Unraveling the Secrets of the Southern San Andreas Fault
The southern San Andreas Fault in California has not had a large earthquake in approximately 300 years, yet the average recurrence interval for the previous five ruptures is about 180 years. Join Scripps Oceanography geoscientist Neal Driscoll as he presents new findings on a possible relationship between these earthquakes and the flooding of Lake Cahuilla, which forms episodically as the Colorado River switches course and flows north into the Salton Trough. Learn how new data on the timing and magnitude of past earthquakes are being used to assess the potential for large earthquakes in the region.
|Unraveling the Secrets of the Southern San Andreas Fault|
|10 Things You didn't Know about Earthquakes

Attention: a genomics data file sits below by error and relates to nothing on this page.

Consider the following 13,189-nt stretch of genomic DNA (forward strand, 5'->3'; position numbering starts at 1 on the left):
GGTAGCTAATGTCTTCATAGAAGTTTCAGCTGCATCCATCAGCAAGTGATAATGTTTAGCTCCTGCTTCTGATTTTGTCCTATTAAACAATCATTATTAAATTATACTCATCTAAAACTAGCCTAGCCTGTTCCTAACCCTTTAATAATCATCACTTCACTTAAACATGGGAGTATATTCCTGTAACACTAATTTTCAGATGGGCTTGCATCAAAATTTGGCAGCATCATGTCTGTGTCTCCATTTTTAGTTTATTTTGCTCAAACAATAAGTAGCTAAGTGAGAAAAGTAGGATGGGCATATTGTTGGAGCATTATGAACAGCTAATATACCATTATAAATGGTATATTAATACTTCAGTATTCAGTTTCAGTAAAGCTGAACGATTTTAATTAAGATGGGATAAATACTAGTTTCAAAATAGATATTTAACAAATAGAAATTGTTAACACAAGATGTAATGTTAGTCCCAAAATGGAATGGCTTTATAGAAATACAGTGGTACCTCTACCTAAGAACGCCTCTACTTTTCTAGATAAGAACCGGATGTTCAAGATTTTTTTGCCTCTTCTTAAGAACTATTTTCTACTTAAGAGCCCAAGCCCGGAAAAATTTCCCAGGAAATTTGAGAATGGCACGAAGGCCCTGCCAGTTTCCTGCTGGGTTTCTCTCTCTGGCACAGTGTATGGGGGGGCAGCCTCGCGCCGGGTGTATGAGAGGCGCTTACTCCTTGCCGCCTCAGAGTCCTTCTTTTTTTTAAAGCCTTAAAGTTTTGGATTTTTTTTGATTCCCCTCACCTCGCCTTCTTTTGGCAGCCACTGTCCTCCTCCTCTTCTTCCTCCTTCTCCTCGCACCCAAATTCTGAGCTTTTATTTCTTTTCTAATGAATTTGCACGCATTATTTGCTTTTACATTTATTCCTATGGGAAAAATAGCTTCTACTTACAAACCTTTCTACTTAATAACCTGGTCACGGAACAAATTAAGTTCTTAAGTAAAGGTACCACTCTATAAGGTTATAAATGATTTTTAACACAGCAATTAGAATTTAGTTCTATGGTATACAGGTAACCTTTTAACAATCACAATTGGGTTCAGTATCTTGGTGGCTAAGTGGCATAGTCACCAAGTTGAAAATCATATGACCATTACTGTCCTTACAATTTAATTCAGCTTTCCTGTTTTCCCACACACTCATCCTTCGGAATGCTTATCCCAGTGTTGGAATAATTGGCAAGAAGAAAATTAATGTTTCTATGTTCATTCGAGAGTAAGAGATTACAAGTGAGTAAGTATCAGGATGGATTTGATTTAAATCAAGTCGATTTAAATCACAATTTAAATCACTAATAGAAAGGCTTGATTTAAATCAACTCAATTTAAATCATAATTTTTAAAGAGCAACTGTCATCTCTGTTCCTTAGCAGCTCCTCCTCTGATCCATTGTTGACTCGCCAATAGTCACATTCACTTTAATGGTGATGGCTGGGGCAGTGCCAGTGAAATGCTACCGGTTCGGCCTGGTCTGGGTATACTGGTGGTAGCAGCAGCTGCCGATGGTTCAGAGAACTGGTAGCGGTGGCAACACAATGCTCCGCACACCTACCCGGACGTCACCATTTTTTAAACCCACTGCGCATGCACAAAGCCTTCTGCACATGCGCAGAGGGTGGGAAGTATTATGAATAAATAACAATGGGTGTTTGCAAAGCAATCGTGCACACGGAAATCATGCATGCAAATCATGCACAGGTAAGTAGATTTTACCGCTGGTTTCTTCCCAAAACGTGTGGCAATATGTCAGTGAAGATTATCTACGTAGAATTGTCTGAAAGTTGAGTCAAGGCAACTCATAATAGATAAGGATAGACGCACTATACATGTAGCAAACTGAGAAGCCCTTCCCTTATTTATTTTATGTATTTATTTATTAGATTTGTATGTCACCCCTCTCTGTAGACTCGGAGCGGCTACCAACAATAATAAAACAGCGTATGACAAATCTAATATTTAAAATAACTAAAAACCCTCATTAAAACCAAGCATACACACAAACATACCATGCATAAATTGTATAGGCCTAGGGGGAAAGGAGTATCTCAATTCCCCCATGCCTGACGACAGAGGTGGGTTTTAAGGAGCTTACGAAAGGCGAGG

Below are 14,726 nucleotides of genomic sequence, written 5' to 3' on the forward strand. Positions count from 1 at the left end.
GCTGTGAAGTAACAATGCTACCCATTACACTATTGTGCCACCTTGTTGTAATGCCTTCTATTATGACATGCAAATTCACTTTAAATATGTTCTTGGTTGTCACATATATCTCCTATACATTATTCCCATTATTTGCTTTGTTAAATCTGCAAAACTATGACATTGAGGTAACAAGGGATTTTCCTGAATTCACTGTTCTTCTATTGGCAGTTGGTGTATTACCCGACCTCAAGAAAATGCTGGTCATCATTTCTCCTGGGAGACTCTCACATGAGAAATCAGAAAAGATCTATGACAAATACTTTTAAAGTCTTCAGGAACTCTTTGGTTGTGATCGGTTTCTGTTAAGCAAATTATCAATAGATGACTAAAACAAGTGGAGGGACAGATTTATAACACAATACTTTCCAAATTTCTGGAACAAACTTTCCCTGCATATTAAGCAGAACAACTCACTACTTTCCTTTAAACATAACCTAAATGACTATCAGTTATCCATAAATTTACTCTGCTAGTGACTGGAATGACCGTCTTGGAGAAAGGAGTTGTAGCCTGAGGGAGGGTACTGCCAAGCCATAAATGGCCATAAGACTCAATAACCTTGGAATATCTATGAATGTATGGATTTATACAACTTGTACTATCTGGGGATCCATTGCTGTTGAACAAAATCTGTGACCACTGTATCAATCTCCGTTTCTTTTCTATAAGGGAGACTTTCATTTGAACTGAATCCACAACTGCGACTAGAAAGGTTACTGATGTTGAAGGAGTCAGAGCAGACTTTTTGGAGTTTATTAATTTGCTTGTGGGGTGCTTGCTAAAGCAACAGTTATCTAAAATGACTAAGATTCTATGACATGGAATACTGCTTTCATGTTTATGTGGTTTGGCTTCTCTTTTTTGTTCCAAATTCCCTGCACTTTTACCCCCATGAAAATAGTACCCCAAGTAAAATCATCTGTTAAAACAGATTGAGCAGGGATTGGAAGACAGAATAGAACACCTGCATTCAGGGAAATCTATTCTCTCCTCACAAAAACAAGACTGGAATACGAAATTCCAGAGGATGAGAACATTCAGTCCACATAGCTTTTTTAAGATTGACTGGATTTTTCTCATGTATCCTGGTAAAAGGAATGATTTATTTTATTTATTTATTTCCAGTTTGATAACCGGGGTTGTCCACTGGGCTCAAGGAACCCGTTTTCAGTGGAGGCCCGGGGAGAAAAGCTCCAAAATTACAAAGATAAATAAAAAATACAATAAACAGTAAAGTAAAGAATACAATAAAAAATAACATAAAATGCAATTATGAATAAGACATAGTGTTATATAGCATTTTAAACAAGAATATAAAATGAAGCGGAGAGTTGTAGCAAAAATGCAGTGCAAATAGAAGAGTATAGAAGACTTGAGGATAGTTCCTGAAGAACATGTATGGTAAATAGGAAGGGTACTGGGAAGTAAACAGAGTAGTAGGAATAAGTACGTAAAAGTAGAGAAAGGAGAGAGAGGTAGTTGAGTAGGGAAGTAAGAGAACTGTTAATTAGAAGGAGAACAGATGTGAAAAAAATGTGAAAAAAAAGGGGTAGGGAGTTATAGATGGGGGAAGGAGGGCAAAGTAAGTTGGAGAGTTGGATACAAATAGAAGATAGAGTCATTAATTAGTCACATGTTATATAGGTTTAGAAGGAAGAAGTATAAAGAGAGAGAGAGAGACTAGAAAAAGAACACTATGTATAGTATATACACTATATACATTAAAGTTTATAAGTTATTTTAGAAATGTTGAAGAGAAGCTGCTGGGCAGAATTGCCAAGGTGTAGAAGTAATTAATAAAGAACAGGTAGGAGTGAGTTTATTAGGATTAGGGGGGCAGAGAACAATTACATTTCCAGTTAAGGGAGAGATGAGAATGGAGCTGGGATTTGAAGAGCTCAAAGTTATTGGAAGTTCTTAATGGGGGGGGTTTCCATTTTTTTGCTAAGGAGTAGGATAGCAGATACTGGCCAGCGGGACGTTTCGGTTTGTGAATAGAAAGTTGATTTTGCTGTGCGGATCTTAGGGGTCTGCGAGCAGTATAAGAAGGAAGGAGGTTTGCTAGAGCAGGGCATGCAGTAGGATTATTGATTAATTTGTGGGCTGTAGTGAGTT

This is a four-part BBC documentary series presented by Iain Stewart, revealing some surprising facts about natural phenomena - tsunamis, earthquakes, avalanches and volcanoes.
|Exploring 1,000 Years of Earthquake History along the San Andreas Fault
Join Dr. Bridget Smith as she takes us on a journey back in time deciphering the historical behavior of the San Andreas and explaining how studying earthquake history can give us future insight.
|Earthquakes in Southern California: A View from Space
Southern California hosts a number of active faults. Over the last 20 years, it has become the most seismically active area in the Western states, with magnitude 7 or greater events occurring around the (in)famous San Andreas fault.
|How the Earth was Made
The series examines some of the most well-known locations and geological phenomena in the world, including California's San Andreas Fault, the Mariana Trench, the Krakatoa volcano, the Alps, the Atacama Desert, Tsunami, and Asteroids.
|Earthquakes in Your Backyard
This course provides an introduction to earthquakes, their causes and effects. General discussion of basic principles and methods of seismology and geological tectonics, distribution of earthquakes in space and time, effects of earthquakes, and earthquake hazard and risk.